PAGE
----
Don’t forget to factor in your usual day-to-day costs, such as eating out, going to the doctor, shopping, transport and so on. Especially for transport, if your new home is further away from your school/work/kids’ schools, you might need to factor in additional costs.

Related article: 7 Mistakes to Avoid When Renting a Home and What You Can Do

Budgeting for HDB Rental

To be safe, don’t spend more than 40% of your income on rental. Remember to include some buffer for unexpected costs, new out-of-pocket fixed costs such as utilities and WiFi, or even some furniture/houseplant to spruce up your new living quarters.

Even if you feel you can spend more than 40% of your income on rental, it’s better to play it safe. It’s smart to keep the remainder for emergencies, and the rest goes towards your day-to-day spend, investments and/or “treat yourself” purchases.

Also, this 40% should be calculated against your take-home income; so if your salary is $5,000 a month, this means you have $4,000 take-home income a month, and you can spend up to $1,600/month on rent. Effectively, this means an individual can only afford to rent a 3-room flat in a non-mature estate (unless shared amongst housemates or a partner).

Remember to factor in agent fees (if any) and other costs like stamp duty and so on.

Related article: Singapore Property Rental: A Guide for Tenants and Landlords

How Much Do You Need to Earn to Rent an HDB Flat?

Going back to the table on average HDB rental prices, let’s work backwards and calculate how much you need to earn to afford renting the various flat types.

Average HDB Rental Prices & How Much You Need to Earn

Average Median Rent (per month)

Take-home Income Needed (per month)

Gross Monthly Salary Needed

3-Room (Non-Mature Town)

$1,688

$4,220

$5,275

3-Room (Mature Town)

$1,895

$4,737.50

$5,922

4-Room (Non-Mature Town)

$1,936

$4,840

$6,050

4-Room (Mature Town)

$2,338

$5,845

$7,306

5-room (Non-Mature Town)

$2,089

$5,222.50

$6,528

5-room (Mature Town)

$2,515

$6,287.50

$7,859

According to Ministry of Manpower figures, $4,534 was the median gross monthly income from work, including CPF contributions, of full-time employed residents in 2020. This works up to about $3,100 take-home income from work a month. Hence, a working individual has $1,240/month to spend on rent — which is lower than the median rental amount of a 3-room HDB unit in a non-mature estate.

So, if you don’t earn at least $5,275/month, you probably have to look for cheaper units, find a housemate/partner to share the rental costs, or consider renting a room instead.

Tips for Negotiating Monthly Rental

Is it possible to negotiate for lower rent? Yes! Before you despair, here are some strategies you can employ to push down the rental prices of HDB flats by a possible 10-15%:

  1. Take Up a Longer Lease

Confident that you’ll be renting this unit for some time? The same principle of buying in bulk to save more applies here. Negotiate a longer lease with your landlord for a cheaper base price each month.

  1. Play the Comparison Game

When it comes to rental prices, it’s good to cross compare rates of neighbouring developments just in case your landlord might be overcharging you. What was the last transacted rental price of a unit in the same development, or better still, in your exact same block?

HDB has a nifty Market Rental Rates portal where you can search by block/street on rental rates. You can also check out our listings of HDB units for rent to see what other landlords are asking for (plus view the condition of the house through the pictures, etc).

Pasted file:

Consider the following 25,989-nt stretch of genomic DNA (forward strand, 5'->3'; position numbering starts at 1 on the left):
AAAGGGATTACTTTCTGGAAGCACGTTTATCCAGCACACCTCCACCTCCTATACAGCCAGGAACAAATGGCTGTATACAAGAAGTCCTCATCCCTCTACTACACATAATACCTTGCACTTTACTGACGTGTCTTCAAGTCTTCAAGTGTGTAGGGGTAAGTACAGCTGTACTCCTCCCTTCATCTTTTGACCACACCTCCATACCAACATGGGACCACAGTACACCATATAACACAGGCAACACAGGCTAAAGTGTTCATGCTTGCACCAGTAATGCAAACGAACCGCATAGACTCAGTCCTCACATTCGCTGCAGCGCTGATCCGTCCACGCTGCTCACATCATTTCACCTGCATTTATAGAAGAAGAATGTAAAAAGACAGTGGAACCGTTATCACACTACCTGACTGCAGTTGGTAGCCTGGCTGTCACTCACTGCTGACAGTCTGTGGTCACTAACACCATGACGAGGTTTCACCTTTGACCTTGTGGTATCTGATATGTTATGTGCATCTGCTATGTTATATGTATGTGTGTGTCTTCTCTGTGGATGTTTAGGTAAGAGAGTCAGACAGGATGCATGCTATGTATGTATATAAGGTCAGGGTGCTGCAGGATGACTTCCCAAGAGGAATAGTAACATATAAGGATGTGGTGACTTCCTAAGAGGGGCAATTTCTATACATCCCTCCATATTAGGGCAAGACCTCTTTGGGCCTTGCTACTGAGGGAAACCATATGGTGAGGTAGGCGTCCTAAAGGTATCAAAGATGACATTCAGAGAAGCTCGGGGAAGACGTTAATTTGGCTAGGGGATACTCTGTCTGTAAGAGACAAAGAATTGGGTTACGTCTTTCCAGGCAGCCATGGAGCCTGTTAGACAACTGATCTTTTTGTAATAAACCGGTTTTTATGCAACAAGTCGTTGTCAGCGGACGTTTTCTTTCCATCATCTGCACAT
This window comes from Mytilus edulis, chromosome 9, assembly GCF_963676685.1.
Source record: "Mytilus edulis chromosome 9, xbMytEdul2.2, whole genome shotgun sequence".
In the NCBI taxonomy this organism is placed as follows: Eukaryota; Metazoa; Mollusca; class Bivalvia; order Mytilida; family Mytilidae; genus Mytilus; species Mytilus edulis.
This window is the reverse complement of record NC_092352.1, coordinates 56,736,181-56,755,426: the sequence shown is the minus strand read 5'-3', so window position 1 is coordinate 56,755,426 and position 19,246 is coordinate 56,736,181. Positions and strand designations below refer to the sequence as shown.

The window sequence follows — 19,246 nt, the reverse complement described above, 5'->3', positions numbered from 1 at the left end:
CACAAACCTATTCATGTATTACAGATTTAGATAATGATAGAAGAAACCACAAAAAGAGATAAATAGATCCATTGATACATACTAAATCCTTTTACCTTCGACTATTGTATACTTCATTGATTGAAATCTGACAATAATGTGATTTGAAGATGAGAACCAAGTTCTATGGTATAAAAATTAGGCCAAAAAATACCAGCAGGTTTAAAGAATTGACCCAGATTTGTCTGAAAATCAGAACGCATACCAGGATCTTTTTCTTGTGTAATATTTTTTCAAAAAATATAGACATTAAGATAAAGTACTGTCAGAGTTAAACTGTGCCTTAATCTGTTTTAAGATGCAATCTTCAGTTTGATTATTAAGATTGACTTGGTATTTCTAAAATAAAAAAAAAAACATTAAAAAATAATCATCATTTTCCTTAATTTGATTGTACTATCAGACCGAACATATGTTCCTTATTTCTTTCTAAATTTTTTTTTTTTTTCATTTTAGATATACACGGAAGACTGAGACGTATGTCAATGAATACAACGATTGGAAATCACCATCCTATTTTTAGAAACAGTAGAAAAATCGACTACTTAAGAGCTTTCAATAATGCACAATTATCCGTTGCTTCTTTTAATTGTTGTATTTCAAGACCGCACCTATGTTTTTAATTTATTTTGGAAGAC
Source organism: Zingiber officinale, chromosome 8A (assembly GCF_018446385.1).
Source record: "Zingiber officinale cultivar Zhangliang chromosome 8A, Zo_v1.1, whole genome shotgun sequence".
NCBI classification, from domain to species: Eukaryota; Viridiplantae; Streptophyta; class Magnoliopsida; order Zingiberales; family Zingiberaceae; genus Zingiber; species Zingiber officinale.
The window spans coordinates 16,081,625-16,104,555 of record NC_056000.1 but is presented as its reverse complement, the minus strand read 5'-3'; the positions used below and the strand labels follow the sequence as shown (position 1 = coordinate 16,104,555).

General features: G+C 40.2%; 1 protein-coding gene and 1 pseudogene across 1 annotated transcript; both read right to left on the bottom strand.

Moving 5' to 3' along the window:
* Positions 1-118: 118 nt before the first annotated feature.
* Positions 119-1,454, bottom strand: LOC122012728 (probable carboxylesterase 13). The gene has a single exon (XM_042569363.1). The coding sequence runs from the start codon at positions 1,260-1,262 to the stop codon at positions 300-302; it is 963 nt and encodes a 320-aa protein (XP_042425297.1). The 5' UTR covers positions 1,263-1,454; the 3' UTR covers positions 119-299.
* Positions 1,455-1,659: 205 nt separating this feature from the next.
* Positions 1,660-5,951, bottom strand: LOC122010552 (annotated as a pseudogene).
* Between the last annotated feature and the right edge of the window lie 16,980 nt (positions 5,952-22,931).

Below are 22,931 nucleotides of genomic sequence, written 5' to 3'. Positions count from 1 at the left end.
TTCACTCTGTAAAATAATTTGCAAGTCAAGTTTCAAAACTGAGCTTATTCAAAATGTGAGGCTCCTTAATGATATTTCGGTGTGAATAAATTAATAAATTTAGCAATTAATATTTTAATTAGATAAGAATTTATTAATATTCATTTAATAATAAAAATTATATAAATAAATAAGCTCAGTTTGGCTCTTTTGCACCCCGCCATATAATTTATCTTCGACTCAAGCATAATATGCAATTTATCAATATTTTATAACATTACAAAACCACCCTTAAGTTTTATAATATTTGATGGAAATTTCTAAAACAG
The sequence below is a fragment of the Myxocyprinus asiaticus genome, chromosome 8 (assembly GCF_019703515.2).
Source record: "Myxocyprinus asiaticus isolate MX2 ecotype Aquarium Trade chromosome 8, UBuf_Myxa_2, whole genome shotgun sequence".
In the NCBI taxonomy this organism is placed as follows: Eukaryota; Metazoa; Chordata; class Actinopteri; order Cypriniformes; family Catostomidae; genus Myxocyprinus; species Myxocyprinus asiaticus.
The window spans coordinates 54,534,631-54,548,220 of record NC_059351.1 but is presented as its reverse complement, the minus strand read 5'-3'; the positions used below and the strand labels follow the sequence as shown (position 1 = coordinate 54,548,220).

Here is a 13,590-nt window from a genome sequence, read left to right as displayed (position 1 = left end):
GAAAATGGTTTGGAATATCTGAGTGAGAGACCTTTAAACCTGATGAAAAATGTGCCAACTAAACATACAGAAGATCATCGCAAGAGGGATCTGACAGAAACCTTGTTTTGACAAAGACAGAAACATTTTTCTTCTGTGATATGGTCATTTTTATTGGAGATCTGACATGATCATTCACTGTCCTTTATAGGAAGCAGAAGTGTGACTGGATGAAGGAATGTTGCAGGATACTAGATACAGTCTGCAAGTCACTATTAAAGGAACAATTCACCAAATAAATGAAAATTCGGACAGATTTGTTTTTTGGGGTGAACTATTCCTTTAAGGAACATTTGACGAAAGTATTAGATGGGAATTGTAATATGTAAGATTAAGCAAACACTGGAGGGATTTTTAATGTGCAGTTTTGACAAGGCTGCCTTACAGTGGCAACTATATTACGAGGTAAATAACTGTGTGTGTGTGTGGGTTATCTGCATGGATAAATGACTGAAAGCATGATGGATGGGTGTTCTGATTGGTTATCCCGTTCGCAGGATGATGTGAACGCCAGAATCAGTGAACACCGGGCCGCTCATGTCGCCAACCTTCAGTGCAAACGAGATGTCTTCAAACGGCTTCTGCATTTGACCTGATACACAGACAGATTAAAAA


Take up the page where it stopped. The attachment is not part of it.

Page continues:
1. Is the Unit Furnished?

Speaking of images, our HDB for rent listings also indicate if the unit is fully furnished, partially furnished or unfurnished. Definitely, a fully furnished unit will cost more to rent, so isn’t it cheaper to just get an unfurnished unit and decorate it to your liking? It really depends — make sure you do up your furnishings budget prior, because that gold 4-poster bed might likely tear a hole in your wallet. Do also compare like for like; an unfurnished house should not cost the same to rent as a fully furnished unit.

  1. Mind Games?

The other tactics involve a bit of psychology — for example, some landlords/agents may relent and offer a lower price if you play “hard to get” and don’t seem enthusiastic about the unit or agree on the price from the beginning. If you build good rapport with the agent/landlord, they may also offer you a better price. It might also be helpful to name your price — after doing your homework, of course — during the final negotiation.

More FAQs on HDB Flat Rentals

Can a Singapore PR Rent An HDB Room?

Yes. A Singapore Permanent Resident can rent a HDB room from the owner of the HDB flat. Do ensure that the flat owner has the HDB’s approval to rent out the flat to you (you can ask to see a copy of the HDB’s approval letter).

Can Foreigners Rent An HDB Flat?

It depends. Only non-citizens legally residing in Singapore can rent a HDB flat, NOT tourists. This means, the foreigner needs to hold an eligible pass (Employment Pass, S Pass, Work Permit, Student Pass, Dependant Pass, or Long-Term Social Visit Pass) that must have a validity period of at least 6 months as at the date of application by the flat owners.

How to Rent An HDB Flat in Singapore?

Check out our guide to renting an HDB flat in Singapore (includes public schemes and from the open market).

Can a Divorcee Rent A Flat from HDB?

Yes, divorcees can rent a subsidised flat from HDB via the Public Rental Scheme, if they are eligible (must be Singapore Citizen, household income cannot exceed $1,500/month, etc).

Related article: Finding a Home After Divorce: What Are Your Options?

There’s also the Parenthood Provisional Housing Scheme if you’re waiting for the completion of a flat but need an interim rental property.

For more property news, resources and useful content like this article, check out PropertyGuru’s guides section.

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This article was written by Mary Wu, who hopes to share what she's learnt from her home-buying and renovation journey with PropertyGuru readers. When she's not writing, she's usually baking up a storm or checking out a new cafe in town.